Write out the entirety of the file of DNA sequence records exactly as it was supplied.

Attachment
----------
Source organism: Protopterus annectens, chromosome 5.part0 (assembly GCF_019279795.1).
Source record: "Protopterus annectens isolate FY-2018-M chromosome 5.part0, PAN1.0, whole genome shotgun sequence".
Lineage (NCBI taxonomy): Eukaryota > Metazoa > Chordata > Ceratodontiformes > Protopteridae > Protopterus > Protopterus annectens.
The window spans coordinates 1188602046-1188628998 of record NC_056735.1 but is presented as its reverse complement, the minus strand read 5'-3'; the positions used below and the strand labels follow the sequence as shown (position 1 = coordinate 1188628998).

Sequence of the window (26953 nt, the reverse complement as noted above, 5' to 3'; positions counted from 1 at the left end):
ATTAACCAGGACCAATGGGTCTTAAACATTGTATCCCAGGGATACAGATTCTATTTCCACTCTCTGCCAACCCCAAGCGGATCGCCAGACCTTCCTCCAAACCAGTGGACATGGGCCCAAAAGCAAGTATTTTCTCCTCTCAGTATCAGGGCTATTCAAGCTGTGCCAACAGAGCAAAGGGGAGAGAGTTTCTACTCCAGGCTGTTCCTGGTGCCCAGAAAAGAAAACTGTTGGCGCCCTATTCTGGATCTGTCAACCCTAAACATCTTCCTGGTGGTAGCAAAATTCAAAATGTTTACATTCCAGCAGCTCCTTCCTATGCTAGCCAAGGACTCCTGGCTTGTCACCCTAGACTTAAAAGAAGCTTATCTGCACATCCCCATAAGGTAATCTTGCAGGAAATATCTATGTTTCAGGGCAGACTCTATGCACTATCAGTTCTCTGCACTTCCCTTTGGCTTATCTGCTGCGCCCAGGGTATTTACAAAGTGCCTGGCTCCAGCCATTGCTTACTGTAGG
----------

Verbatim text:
Source organism: Protopterus annectens, chromosome 5.part0 (assembly GCF_019279795.1).
Source record: "Protopterus annectens isolate FY-2018-M chromosome 5.part0, PAN1.0, whole genome shotgun sequence".
Lineage (NCBI taxonomy): Eukaryota > Metazoa > Chordata > Ceratodontiformes > Protopteridae > Protopterus > Protopterus annectens.
The window spans coordinates 1188602046-1188628998 of record NC_056735.1 but is presented as its reverse complement, the minus strand read 5'-3'; the positions used below and the strand labels follow the sequence as shown (position 1 = coordinate 1188628998).

Sequence of the window (26953 nt, the reverse complement as noted above, 5' to 3'; positions counted from 1 at the left end):
ATTAACCAGGACCAATGGGTCTTAAACATTGTATCCCAGGGATACAGATTCTATTTCCACTCTCTGCCAACCCCAAGCGGATCGCCAGACCTTCCTCCAAACCAGTGGACATGGGCCCAAAAGCAAGTATTTTCTCCTCTCAGTATCAGGGCTATTCAAGCTGTGCCAACAGAGCAAAGGGGAGAGAGTTTCTACTCCAGGCTGTTCCTGGTGCCCAGAAAAGAAAACTGTTGGCGCCCTATTCTGGATCTGTCAACCCTAAACATCTTCCTGGTGGTAGCAAAATTCAAAATGTTTACATTCCAGCAGCTCCTTCCTATGCTAGCCAAGGACTCCTGGCTTGTCACCCTAGACTTAAAAGAAGCTTATCTGCACATCCCCATAAGGTAATCTTGCAGGAAATATCTATGTTTCAGGGCAGACTCTATGCACTATCAGTTCTCTGCACTTCCCTTTGGCTTATCTGCTGCGCCCAGGGTATTTACAAAGTGCCTGGCTCCAGCCATTGCTTACTGTAGG